Wednesday, March 13, 2013

Net Worth vs. Net Value

To what degree is Net Worth a phantom, a ghost, a cipher? We only discover its emptiness when we sense mortality's hand on our left shoulder.


Longtime correspondent Yoni F. recently posed a profound question: what if our Net Value was measured as diligently as our Net Worth?
On what categories/areas would you rate a person's contribution/value to the world?In the absence of an alternative, we seem to value money as a proxy for value. However, as you note, wealth is not equally valuable (e.g. Steve Jobs vs. Jamie Dimon). So outside of cash, how else should we think about evaluating people? Charity, time spent with family, time spent creating goods/values, time spent employing others, power over others, etc. 
As I think about it, we all divide our time among various activities and it may make sense to segment us by how we spend it. In the end, the scarcest resource of all is time and how we choose to use it says a lot about who we are. What if there was a way to make our "Net Value" to society be as well known as our "Net Worth", maybe that would lead to a change in mentality/perspective.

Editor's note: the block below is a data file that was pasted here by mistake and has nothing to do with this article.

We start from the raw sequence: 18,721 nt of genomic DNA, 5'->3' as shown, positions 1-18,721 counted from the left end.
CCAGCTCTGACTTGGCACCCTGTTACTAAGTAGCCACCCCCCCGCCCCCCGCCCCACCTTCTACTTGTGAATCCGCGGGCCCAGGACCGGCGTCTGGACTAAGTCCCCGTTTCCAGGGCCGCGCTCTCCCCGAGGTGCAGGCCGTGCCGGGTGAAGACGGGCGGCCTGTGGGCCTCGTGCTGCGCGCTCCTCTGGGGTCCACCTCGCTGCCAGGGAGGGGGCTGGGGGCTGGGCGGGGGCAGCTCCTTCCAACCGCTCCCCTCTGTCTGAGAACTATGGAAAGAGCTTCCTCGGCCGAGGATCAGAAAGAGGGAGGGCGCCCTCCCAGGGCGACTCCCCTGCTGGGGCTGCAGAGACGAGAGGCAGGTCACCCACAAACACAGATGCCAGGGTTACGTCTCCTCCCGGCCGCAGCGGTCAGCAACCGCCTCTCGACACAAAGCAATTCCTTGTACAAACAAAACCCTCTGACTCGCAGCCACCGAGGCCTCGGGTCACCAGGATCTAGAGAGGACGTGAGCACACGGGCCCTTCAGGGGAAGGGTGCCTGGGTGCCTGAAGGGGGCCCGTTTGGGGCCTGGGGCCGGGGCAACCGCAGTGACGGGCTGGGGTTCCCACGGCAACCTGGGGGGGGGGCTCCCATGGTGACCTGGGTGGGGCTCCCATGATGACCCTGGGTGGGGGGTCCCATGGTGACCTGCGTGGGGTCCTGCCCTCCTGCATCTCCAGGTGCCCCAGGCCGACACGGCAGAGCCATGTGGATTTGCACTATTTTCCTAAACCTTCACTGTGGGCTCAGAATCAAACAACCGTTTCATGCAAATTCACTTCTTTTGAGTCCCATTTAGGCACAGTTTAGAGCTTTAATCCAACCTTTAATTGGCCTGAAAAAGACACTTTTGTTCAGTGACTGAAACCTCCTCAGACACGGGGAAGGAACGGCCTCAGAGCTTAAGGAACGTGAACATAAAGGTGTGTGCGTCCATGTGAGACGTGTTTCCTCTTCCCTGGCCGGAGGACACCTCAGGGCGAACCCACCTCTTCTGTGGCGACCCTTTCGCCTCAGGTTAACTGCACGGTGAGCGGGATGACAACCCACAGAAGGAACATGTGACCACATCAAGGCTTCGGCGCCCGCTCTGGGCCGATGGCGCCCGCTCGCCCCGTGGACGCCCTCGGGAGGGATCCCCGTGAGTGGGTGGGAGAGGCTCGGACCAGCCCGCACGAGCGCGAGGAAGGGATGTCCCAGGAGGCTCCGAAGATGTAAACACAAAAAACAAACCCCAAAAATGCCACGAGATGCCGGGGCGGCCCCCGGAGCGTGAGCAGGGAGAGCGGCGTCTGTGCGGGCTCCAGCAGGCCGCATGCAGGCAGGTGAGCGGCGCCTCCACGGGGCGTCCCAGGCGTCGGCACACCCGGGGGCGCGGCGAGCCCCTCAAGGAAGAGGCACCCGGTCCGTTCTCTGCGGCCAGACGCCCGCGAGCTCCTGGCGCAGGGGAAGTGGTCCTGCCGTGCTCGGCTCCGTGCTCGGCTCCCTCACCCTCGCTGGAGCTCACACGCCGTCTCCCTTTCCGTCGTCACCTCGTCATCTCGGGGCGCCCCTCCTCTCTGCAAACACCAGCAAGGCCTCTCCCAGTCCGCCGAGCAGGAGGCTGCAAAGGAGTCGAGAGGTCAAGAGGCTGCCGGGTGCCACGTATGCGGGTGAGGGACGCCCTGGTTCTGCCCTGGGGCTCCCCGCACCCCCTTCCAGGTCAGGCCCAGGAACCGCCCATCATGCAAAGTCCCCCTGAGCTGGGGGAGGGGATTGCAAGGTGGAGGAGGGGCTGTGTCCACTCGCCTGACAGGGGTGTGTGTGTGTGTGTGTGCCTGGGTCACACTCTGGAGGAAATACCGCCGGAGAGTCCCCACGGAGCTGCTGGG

Thank you, Yoni, for asking questions that are completely out of the mainstream. Yoni has raised a number of core issues about our lifestyle, the human experience, and the way we spend our lives. As he wisely notes, "the scarcest resource of all is time", and how we spend our limited time not only defines who we are but also expresses our core values and shapes our legacy. 

I will start my response with this general observation:

1. The key characteristic of activities that create financial Net Worth and "meaning" in the Status Quo is that they generate sale and profits for corporations/cartels and tax revenues for the State.